Now THAT look's a bit more linear! It's not exactly a flat line, but it looks asymptotic to a flat line, and thus classified as O(N). Cool... So, why doesn't the first graph look like this?

Real machines are weird. That index array I'm storing is HUGE. In fact, it's twice the size of the original array, because the original is uint32_t's and my index array is size_t's for correctness on really large datasets. The first bump is similar in both graphs, but then a little farther to the right in the time graph we see it go crazy... that is probably the algorithm starting to thrash the cache. Presumably if I made it big enough we'd see it go linear again. That said, if we go that large we're soon running on a NUMA machine, with even more layers of slowness, or hitting swap.

So, should you *ever* use guaranteed linear-time medianfind? Probably not. If there is a case it's vanishingly rare. It happens pivot-selection distributes well, so there's probably a use there? But, if you just used the "fastsort" we talked about in my last post you'd get even better performance, and it's still linear, AND it distributes well too! It's not comparison-based of course, but there are very few things that can't be radixed usefully with enough of them, and if you're stubborn enough about it.

Big O notation didn't end up proving all that useful to us in this case did it? Big O is usually a good indicator of what algorithm will be faster when run on large amounts of data. The problem is, what is large? Computers are finite, and sometimes "large" is so large that computers aren't that big, or their behavior changes at those sizes.

## Fast Sort

### 2018-12-17

In my last post I was benchmarking various sorts against each other to test a couple of radix algorithms. https://blog.computersarehard.net/2018/12/sort-benchmarks-and-modern-processors.html . Radix Sort came out the clear winner for large data sizes (as we would expect), but that experiment left some questions.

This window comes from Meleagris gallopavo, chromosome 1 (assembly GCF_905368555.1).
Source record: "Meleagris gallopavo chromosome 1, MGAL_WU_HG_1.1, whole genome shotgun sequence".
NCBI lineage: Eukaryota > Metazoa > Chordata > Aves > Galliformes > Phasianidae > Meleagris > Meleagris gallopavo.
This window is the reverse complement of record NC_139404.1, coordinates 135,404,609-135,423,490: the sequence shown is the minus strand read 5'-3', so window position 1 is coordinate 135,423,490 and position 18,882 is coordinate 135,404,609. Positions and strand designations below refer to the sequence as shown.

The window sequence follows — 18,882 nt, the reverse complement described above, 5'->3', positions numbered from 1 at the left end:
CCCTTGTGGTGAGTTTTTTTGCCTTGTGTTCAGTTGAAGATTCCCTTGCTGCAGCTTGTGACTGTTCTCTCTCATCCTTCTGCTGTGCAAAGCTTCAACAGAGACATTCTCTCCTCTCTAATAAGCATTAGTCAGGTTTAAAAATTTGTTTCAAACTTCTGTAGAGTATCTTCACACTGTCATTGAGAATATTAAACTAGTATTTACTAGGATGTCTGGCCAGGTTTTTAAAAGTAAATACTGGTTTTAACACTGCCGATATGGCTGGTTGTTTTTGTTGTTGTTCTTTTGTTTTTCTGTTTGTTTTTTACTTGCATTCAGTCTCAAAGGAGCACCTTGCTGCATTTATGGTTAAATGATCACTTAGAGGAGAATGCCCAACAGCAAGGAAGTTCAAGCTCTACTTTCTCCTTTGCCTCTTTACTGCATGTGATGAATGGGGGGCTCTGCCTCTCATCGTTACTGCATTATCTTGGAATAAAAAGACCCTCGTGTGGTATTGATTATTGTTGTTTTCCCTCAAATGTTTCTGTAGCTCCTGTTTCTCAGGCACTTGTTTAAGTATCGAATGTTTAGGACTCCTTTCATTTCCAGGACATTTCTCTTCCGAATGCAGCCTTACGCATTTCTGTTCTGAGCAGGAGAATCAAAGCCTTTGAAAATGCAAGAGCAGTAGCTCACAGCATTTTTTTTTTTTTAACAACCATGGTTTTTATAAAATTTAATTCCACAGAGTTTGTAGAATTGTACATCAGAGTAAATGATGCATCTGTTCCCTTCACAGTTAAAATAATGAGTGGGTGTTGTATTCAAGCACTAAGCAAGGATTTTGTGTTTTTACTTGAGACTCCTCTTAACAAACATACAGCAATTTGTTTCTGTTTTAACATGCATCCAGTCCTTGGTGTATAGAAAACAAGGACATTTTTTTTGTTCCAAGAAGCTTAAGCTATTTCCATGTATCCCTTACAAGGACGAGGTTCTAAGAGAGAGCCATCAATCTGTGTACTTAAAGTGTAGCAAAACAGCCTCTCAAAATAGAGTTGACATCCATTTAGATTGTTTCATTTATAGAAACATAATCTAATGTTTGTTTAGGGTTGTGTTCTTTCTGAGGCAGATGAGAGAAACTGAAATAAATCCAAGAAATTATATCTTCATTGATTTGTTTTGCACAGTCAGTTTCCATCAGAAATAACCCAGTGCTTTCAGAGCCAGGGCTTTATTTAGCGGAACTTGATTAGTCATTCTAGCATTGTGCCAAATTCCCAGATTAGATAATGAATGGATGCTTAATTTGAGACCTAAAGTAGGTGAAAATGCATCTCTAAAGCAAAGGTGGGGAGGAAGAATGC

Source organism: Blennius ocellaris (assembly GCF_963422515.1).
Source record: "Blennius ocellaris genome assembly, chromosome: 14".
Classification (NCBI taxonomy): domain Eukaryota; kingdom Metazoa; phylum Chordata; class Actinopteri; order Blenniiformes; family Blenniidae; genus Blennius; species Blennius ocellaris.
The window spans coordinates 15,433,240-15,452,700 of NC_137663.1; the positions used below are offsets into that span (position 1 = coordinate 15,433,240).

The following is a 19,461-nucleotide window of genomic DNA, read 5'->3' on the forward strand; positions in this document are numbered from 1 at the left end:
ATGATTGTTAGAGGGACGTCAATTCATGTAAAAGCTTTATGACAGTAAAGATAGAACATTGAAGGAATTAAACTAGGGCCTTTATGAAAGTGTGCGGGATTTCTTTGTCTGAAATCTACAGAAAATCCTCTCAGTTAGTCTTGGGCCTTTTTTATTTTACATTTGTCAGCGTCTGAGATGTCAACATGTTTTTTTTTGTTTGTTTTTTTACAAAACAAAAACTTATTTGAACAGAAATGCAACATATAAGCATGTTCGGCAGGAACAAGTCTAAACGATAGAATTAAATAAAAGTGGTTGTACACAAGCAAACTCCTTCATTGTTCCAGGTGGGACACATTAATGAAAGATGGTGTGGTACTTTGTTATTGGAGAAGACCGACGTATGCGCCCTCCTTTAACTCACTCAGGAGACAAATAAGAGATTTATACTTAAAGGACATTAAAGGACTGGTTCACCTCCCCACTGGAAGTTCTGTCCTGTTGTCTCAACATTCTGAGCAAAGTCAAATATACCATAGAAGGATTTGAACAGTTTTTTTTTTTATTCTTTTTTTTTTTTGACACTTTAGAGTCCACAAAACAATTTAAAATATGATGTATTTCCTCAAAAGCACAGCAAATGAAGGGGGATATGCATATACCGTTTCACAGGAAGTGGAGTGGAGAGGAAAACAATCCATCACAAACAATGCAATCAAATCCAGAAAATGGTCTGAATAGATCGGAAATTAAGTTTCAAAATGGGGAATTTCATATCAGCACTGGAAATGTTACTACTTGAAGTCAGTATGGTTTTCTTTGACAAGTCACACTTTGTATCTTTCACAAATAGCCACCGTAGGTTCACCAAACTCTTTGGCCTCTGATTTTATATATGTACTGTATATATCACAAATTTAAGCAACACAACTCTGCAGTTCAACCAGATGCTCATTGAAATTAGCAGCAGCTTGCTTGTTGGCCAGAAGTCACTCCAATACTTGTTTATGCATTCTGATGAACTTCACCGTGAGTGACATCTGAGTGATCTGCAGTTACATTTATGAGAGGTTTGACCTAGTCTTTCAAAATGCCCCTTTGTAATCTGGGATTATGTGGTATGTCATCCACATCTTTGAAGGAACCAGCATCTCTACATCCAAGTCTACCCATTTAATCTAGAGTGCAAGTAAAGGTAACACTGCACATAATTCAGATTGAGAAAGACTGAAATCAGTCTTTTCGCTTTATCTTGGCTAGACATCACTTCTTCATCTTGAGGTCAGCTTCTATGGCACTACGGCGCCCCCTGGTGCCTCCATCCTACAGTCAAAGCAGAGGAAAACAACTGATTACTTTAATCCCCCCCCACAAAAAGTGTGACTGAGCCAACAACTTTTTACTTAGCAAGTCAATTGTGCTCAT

In particular, on small arrays (less than ~100 elements in size), Radix Sort performed quite poorly. I posited a couple of theories. Maybe it's prefetching and branch prediction, or maybe it's all of the passes over the radix-array itself that costs more (as a friend of mine suggested). If the former is the main factor than we should see little performance difference as the radix-size changes. If the latter is the main factor then as the radix-size goes up our runtimes on these small arrays should shoot through the roof.

As you'll recall from my last post, every point on this graph involves sorting the same number of elements. The X axis indicates the length N of the array sorted, but it is then sorted K times where N*K = a constnant. This way this graph shows nonlinearities in the algorithms as they change with N. The subscript for each algorithm is the number of *bits* in the radix, so the actual radix-size is 2^K (e.g. 256 for the yellow line). Note that the constant is not the same as my last post, so please don't cross-compare the graphs.

This graph gives us a pretty clear answer. Our slow performance on small arrays is definitely the radix array. With a radix of 256 it doesn't start to look linear until around 1000 elements, and doesn't beat a radix of 2 until ~20 elements.

You're probably wondering about the weirdness out on the right. Testing on any larger arrays gets somewhat time-consuming quickly. Logarithmic graphs are annoying that way. That said, I generated several graphs like this one, and all had similar artifacts towards the right, especially for larger radix sizes. But it looks pretty noisy overall. My current guess is caching behavior. The machine I'm testing on is far from sanitary, lots of other stuff is going on in the background. It could be that as radix sort uses nearly the entire cache it becomes highly sensitive to other workloads. A larger radix might have more opportunity for chunks of the radix array to get kicked out repeatedly and thus be more sensitive.

### Mixed sort